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Roger De Hoveden
The Annals vol.2., From A.D. 1180 To A.D. 1201.


Sir John Froissart's Chronicles of England, France, Spain and the Ajoining Countries from the latter part of the reign of Edward II to the coronation of Henry IV in 12 volumes 

Chronicles of Enguerrand De Monstrelet (Sir John Froissart's Chronicles continuation) in 13 volumes 

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Roger De Hoveden
The Annals vol.2., From A.D. 1180 To A.D. 1201.
page 156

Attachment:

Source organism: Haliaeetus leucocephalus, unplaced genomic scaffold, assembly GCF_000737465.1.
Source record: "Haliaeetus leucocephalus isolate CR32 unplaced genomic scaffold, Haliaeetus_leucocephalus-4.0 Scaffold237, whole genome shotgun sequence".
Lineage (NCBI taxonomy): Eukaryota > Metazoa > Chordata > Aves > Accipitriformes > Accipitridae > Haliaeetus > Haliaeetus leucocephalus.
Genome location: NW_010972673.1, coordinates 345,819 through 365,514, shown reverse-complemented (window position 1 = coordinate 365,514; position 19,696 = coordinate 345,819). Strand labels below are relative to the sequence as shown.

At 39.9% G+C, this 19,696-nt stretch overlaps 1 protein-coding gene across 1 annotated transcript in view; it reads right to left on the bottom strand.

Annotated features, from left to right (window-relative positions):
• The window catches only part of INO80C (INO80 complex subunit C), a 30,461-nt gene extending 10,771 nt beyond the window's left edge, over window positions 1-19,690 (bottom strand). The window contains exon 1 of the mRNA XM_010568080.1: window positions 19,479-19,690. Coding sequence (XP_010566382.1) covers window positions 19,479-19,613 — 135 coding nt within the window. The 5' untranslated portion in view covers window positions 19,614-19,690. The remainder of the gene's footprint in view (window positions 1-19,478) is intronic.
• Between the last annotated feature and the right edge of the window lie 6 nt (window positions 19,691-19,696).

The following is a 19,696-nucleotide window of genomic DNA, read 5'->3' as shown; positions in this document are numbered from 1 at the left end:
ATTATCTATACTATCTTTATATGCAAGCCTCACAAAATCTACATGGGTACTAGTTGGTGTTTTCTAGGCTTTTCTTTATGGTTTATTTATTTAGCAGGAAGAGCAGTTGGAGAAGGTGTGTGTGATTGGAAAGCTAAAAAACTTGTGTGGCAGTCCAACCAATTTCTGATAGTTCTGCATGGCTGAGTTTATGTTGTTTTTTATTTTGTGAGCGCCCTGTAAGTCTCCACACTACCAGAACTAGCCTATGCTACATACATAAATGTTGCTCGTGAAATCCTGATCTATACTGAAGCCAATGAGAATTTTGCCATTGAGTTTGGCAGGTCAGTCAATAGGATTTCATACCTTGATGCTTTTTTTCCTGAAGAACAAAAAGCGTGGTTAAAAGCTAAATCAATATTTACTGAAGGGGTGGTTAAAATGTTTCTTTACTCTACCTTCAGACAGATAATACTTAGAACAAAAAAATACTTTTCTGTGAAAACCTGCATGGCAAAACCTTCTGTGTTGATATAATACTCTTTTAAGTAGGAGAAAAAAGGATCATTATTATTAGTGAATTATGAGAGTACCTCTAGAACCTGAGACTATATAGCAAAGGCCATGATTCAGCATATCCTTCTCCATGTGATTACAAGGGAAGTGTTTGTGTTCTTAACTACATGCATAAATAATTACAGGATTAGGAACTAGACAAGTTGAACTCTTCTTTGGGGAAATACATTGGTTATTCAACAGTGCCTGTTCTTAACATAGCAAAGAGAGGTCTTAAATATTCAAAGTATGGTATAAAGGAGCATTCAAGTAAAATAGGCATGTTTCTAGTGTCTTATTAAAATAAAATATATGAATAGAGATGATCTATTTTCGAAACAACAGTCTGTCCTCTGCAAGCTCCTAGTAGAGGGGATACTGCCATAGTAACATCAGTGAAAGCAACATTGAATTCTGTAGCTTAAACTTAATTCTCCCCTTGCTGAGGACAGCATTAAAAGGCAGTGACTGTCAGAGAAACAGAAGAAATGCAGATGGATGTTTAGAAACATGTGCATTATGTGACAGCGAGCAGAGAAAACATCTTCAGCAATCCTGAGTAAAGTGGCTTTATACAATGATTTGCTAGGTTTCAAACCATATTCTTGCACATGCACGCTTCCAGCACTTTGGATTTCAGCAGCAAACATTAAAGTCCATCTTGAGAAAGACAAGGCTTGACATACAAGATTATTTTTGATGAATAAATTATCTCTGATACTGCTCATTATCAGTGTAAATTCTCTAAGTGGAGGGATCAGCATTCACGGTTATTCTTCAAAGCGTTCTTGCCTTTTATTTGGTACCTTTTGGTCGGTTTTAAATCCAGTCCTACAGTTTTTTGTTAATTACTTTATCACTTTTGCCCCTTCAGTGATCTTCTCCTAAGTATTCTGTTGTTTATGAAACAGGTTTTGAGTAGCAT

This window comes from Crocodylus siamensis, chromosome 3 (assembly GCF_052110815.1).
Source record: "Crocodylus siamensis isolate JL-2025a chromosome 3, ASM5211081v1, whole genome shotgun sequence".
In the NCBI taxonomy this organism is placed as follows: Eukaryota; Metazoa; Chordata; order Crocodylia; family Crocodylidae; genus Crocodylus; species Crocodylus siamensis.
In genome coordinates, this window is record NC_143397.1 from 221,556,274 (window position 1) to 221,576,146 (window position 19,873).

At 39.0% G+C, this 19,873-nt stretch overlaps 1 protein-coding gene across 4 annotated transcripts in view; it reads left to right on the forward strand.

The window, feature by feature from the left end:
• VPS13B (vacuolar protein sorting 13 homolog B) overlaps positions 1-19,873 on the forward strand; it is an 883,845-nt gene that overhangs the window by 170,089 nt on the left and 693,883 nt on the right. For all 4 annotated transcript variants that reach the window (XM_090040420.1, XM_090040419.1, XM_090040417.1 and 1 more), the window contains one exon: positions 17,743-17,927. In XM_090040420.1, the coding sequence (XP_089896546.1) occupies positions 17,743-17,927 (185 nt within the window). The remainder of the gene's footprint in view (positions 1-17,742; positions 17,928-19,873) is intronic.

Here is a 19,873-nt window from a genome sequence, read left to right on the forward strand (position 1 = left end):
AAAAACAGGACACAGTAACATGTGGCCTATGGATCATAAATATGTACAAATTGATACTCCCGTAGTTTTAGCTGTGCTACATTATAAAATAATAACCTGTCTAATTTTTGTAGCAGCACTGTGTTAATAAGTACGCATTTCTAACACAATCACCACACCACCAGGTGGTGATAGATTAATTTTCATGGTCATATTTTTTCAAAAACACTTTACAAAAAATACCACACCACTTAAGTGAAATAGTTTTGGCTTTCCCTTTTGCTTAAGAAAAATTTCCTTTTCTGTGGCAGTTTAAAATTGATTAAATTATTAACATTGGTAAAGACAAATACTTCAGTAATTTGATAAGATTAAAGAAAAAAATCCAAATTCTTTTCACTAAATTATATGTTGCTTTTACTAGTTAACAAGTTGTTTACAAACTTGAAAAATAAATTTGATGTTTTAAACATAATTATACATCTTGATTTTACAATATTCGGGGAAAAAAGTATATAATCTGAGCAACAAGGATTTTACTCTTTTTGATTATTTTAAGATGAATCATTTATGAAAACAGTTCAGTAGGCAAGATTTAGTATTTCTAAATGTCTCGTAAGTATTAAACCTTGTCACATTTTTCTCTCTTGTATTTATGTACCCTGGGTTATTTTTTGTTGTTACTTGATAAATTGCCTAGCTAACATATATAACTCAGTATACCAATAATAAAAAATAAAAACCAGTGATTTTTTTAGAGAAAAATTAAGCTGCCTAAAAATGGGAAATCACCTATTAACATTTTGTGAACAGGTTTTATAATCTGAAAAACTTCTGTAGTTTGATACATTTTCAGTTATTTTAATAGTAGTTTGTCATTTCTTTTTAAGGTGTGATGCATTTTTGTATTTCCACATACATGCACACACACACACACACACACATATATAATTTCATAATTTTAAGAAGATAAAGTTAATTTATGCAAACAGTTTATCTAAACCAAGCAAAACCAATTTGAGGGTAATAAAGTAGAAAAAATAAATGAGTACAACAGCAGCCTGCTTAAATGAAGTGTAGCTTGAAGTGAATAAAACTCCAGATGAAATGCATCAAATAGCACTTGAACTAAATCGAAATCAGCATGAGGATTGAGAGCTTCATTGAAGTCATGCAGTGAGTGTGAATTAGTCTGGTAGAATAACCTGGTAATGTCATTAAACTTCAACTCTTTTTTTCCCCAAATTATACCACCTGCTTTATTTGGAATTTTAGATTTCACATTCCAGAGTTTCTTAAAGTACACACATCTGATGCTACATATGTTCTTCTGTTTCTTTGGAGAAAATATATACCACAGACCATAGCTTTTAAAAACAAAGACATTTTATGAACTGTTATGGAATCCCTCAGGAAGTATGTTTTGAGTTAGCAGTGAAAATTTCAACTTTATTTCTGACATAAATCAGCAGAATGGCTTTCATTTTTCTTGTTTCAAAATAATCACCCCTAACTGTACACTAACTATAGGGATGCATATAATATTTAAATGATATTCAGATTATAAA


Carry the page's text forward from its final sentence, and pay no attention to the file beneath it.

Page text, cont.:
A.D. 1190. THE TEBEITOHIES ON THE SEA-COAST. divide the territories of the king of Castille from those of the king of Saint Jago. The territories of'the king of Saint Jago begin from the mountains of Sora and extend to the river Mina,78 which divides the territories of the king of Saint Jago from those of the king of Portugal ; while the territories of the king of Portugal begin at the river Mina, and extend beyond the city of Silva. After you come to the city of Silva, the land of the pagans begins, along the sea-coast of Spain, and subject to the dominion of the emperor of Africa, which extends as far as the great mountain known by the name of Muncian. In Saracenic Spain there are four powerful kings : one of whom is called the king of Cordres, or Corduba,79 respecting which Lucan says,80 " Corduba was my birth-place, Nero caused my death ; the wars I sang which the father80* and the son-in-law rivals, did wage." A second is called the king of Gant;8 1 while the third is styled the king of Murcia, and the fourth is the king of Valentia, whose territories extend as far as the mountain called Muncian. This mountain divides the land of the Pagans from the land of the Christians, that is to say, from the territories of the king of Arragon; and the territories of the king of Arragon begin at this mountain called Muncian, and extend beyond the city of Nice. At the city of Nice begin the territories of the emperor of the Ilomans, in which there is a fine city called Vintimiglia ; from this the territory of the emperor extends along the seashore as far as Gaeta, in Apulia, the territory of the king of Sicily. This land is also called the principality of Capua. It also deserves to be mentioned that midway between Marseilles and Sicily there are two large islands ; Sardena82 is the name of the larger one, while the other is called Corzege.83 There are also many islands round Sicily, some of which are burning islands.64 In this sea, in the neighbourhood of Sardena and Corzege, are fish, resembling cuttle-fish, which, coming forth from the sea, fly in the air, and when they have flown about the distance of a furlong85 they descend again to the sea ; there are also many falcons thereflying after these fish, and pur 7 8 Minho. « Cordova. 8 0 " Corduba me genuit ; rapuit Nero, praelia dixi, Quae gessere pares, bine socer, inde gener." The name of Lncan is omitted by an oversight in the note to p. vi of the Preface to Vol. I. «* Ca;sar and Pompey. 8 1 Probably Jaen. 81 83 M Sardinia. Corsica. The Lipari islands. K A " stadium," in the text, which is rather more.

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